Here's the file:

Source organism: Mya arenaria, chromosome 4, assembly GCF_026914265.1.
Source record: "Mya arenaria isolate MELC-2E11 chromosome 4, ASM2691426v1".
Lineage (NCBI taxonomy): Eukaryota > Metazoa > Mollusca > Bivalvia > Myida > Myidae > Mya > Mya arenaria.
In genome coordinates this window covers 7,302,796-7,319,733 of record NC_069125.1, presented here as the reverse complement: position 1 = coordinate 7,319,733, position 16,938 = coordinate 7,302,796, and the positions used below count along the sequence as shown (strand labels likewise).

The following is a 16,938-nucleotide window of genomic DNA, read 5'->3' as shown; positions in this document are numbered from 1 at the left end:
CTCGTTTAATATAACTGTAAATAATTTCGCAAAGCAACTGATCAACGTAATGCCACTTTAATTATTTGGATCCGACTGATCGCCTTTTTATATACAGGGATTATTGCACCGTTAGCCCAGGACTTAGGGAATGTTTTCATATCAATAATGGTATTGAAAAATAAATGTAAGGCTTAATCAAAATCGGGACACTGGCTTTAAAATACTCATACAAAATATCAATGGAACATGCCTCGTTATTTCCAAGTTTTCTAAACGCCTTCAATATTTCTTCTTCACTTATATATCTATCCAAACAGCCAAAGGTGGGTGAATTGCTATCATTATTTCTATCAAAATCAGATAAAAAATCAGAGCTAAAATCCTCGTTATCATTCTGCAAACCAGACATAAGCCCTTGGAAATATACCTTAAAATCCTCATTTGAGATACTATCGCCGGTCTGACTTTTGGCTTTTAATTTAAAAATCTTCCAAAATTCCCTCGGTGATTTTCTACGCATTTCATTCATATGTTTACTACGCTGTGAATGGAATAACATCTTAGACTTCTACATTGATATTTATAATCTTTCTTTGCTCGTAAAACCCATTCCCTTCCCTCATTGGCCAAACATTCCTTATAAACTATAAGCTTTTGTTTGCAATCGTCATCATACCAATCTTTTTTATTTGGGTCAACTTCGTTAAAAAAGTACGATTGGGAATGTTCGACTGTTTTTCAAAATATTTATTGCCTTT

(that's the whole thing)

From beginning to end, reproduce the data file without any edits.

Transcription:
Source organism: Mya arenaria, chromosome 4, assembly GCF_026914265.1.
Source record: "Mya arenaria isolate MELC-2E11 chromosome 4, ASM2691426v1".
Lineage (NCBI taxonomy): Eukaryota > Metazoa > Mollusca > Bivalvia > Myida > Myidae > Mya > Mya arenaria.
In genome coordinates this window covers 7,302,796-7,319,733 of record NC_069125.1, presented here as the reverse complement: position 1 = coordinate 7,319,733, position 16,938 = coordinate 7,302,796, and the positions used below count along the sequence as shown (strand labels likewise).

The following is a 16,938-nucleotide window of genomic DNA, read 5'->3' as shown; positions in this document are numbered from 1 at the left end:
CTCGTTTAATATAACTGTAAATAATTTCGCAAAGCAACTGATCAACGTAATGCCACTTTAATTATTTGGATCCGACTGATCGCCTTTTTATATACAGGGATTATTGCACCGTTAGCCCAGGACTTAGGGAATGTTTTCATATCAATAATGGTATTGAAAAATAAATGTAAGGCTTAATCAAAATCGGGACACTGGCTTTAAAATACTCATACAAAATATCAATGGAACATGCCTCGTTATTTCCAAGTTTTCTAAACGCCTTCAATATTTCTTCTTCACTTATATATCTATCCAAACAGCCAAAGGTGGGTGAATTGCTATCATTATTTCTATCAAAATCAGATAAAAAATCAGAGCTAAAATCCTCGTTATCATTCTGCAAACCAGACATAAGCCCTTGGAAATATACCTTAAAATCCTCATTTGAGATACTATCGCCGGTCTGACTTTTGGCTTTTAATTTAAAAATCTTCCAAAATTCCCTCGGTGATTTTCTACGCATTTCATTCATATGTTTACTACGCTGTGAATGGAATAACATCTTAGACTTCTACATTGATATTTATAATCTTTCTTTGCTCGTAAAACCCATTCCCTTCCCTCATTGGCCAAACATTCCTTATAAACTATAAGCTTTTGTTTGCAATCGTCATCATACCAATCTTTTTTATTTGGGTCAACTTCGTTAAAAAAGTACGATTGGGAATGTTCGACTGTTTTTCAAAATATTTATTGCCTTT